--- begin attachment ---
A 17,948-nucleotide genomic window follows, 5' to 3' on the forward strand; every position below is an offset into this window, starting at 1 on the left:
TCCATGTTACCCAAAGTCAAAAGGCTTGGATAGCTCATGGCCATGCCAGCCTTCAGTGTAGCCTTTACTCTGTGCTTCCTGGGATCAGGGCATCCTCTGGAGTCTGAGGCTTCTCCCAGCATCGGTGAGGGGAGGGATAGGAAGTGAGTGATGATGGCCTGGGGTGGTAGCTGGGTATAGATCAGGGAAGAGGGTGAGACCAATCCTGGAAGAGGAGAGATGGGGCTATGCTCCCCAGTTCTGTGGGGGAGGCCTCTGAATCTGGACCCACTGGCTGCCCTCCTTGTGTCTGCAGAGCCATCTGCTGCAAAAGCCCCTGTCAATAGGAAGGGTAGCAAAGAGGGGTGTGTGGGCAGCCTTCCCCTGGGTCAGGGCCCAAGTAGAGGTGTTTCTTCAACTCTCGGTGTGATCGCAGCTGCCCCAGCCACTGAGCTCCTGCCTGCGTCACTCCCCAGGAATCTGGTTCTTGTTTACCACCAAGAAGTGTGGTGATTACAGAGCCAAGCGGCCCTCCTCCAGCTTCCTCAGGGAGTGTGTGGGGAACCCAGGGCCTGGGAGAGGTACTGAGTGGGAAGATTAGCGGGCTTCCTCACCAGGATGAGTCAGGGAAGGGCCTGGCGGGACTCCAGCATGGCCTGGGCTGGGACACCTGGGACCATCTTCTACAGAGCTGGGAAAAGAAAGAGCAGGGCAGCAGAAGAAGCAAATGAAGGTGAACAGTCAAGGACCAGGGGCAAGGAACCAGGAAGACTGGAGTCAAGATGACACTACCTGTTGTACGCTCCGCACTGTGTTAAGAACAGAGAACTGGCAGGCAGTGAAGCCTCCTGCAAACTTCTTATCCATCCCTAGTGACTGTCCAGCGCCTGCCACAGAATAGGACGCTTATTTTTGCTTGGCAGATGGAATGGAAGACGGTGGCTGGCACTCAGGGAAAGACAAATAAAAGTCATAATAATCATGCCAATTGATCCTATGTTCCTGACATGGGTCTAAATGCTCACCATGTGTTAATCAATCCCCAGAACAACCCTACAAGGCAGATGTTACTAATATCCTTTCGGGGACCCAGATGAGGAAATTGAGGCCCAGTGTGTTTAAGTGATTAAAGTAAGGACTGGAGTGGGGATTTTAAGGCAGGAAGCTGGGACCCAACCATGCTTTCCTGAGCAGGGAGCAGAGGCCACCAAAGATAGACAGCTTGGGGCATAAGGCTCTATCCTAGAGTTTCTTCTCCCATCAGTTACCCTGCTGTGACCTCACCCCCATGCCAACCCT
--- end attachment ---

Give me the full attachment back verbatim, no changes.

A 17,948-nucleotide genomic window follows, 5' to 3' on the forward strand; every position below is an offset into this window, starting at 1 on the left:
TCCATGTTACCCAAAGTCAAAAGGCTTGGATAGCTCATGGCCATGCCAGCCTTCAGTGTAGCCTTTACTCTGTGCTTCCTGGGATCAGGGCATCCTCTGGAGTCTGAGGCTTCTCCCAGCATCGGTGAGGGGAGGGATAGGAAGTGAGTGATGATGGCCTGGGGTGGTAGCTGGGTATAGATCAGGGAAGAGGGTGAGACCAATCCTGGAAGAGGAGAGATGGGGCTATGCTCCCCAGTTCTGTGGGGGAGGCCTCTGAATCTGGACCCACTGGCTGCCCTCCTTGTGTCTGCAGAGCCATCTGCTGCAAAAGCCCCTGTCAATAGGAAGGGTAGCAAAGAGGGGTGTGTGGGCAGCCTTCCCCTGGGTCAGGGCCCAAGTAGAGGTGTTTCTTCAACTCTCGGTGTGATCGCAGCTGCCCCAGCCACTGAGCTCCTGCCTGCGTCACTCCCCAGGAATCTGGTTCTTGTTTACCACCAAGAAGTGTGGTGATTACAGAGCCAAGCGGCCCTCCTCCAGCTTCCTCAGGGAGTGTGTGGGGAACCCAGGGCCTGGGAGAGGTACTGAGTGGGAAGATTAGCGGGCTTCCTCACCAGGATGAGTCAGGGAAGGGCCTGGCGGGACTCCAGCATGGCCTGGGCTGGGACACCTGGGACCATCTTCTACAGAGCTGGGAAAAGAAAGAGCAGGGCAGCAGAAGAAGCAAATGAAGGTGAACAGTCAAGGACCAGGGGCAAGGAACCAGGAAGACTGGAGTCAAGATGACACTACCTGTTGTACGCTCCGCACTGTGTTAAGAACAGAGAACTGGCAGGCAGTGAAGCCTCCTGCAAACTTCTTATCCATCCCTAGTGACTGTCCAGCGCCTGCCACAGAATAGGACGCTTATTTTTGCTTGGCAGATGGAATGGAAGACGGTGGCTGGCACTCAGGGAAAGACAAATAAAAGTCATAATAATCATGCCAATTGATCCTATGTTCCTGACATGGGTCTAAATGCTCACCATGTGTTAATCAATCCCCAGAACAACCCTACAAGGCAGATGTTACTAATATCCTTTCGGGGACCCAGATGAGGAAATTGAGGCCCAGTGTGTTTAAGTGATTAAAGTAAGGACTGGAGTGGGGATTTTAAGGCAGGAAGCTGGGACCCAACCATGCTTTCCTGAGCAGGGAGCAGAGGCCACCAAAGATAGACAGCTTGGGGCATAAGGCTCTATCCTAGAGTTTCTTCTCCCATCAGTTACCCTGCTGTGACCTCACCCCCATGCCAACCCT